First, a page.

"They've been change upping me to death.  I finally got one that I could handle," Schebler said.  "Breaking the ice was good for the team. Strasburg has a good change up.  Scherzer does too.  I was looking heater because he blew me up on fastballs the first two times up."

Schebler worked on hitting the ball to left during spring training but didn't see many change ups in Goodyear.

"Coming into to the season, I've seen a heavy load of them.  That's the pitch I need to stay the other way on.  I didn't make the adjustment until late in the game," Schebler said.  "Once I hit that ball, I was kind of locked in the rest of the game."

Jesse Winker singled to open the inning.  Trea Turner dropped Eugenio Suarez ground ball.  Joey Votto walked to load the bases.  Scooter Gennett singled to score Winker.  Adam Duvall, who led the NL in sacrifice fleiies last season got Suarez home with a fly to deep center.

"It was good to see the guys coming out and swinging the bats better today," Price said.  "We can springboard into tomorrow's game with that.  We couldn't contain the first four in there order and gave up seven in the last three innings.  You're not going to win many games if you have to score 14. We had other chances where we could have scored more but they're a good team.  They can make pitches too."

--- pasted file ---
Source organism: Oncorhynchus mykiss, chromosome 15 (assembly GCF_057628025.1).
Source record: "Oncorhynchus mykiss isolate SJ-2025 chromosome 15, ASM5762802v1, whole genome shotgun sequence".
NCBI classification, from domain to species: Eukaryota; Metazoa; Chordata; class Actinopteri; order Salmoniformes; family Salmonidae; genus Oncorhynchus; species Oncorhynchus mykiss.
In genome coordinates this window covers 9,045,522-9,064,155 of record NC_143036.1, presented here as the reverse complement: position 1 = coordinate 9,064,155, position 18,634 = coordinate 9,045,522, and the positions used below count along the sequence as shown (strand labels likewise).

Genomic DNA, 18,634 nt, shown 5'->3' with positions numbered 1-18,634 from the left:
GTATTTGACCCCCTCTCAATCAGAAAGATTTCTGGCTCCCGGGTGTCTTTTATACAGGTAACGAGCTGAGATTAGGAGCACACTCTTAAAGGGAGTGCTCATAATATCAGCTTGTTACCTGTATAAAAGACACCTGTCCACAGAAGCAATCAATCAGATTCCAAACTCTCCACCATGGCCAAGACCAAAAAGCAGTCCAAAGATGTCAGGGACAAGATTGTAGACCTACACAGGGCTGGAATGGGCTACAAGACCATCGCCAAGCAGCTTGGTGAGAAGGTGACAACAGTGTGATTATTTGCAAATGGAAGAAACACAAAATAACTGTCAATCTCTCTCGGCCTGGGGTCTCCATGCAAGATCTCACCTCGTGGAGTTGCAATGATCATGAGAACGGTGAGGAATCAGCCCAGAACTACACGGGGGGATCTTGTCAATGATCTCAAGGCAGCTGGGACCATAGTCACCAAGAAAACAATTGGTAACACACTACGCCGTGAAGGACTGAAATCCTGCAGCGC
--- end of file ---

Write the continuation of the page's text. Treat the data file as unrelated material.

The Reds were down 6-3 but the bullpen let them down.  Austin Brice gave up a home run to Eaton.  Jackson Stephens got the first two outs in the eighth but singles by Brian Goodwin and Matt Wieters in front of pinch hitter Ryan Zimmerman was hit by a pitch to load the bases.  Eaton drove two home with a single.  Kevin Quackenbush gave up a grand slam home run to Goodwin in the ninth to put the game our of reach.

Duvall hit a two-run home run off Matt Grace and Suarez touched Enny Romero with a two-run home run in the ninth.

Reds Sign Experienced Starting Pitcher Yovani Gallardo

The Reds signed veteran starting pitcher Yovani Gallardo to a one-year major league contract.

The Reds sent Zack Weiss to Louisville to make room on the 25-man roster.  They designated C Stuart Turner for assignment to clear a spot on the 40-man roster.  The Reds have to ask waivers on Turner if he clears they have 10-days to trade him or assign him to their minor league system.  He could also opt for free agency.

Gallardo, 32, pitched for the Milwaukee Brewers from from 2007-2014. He broke in with 17 starts in 2007 but became the Brewers number one starter in 2009 when he won 13 games in 33 starts. Gallardo won 17 games in 2011, leading Milwaukee to the Central Division title.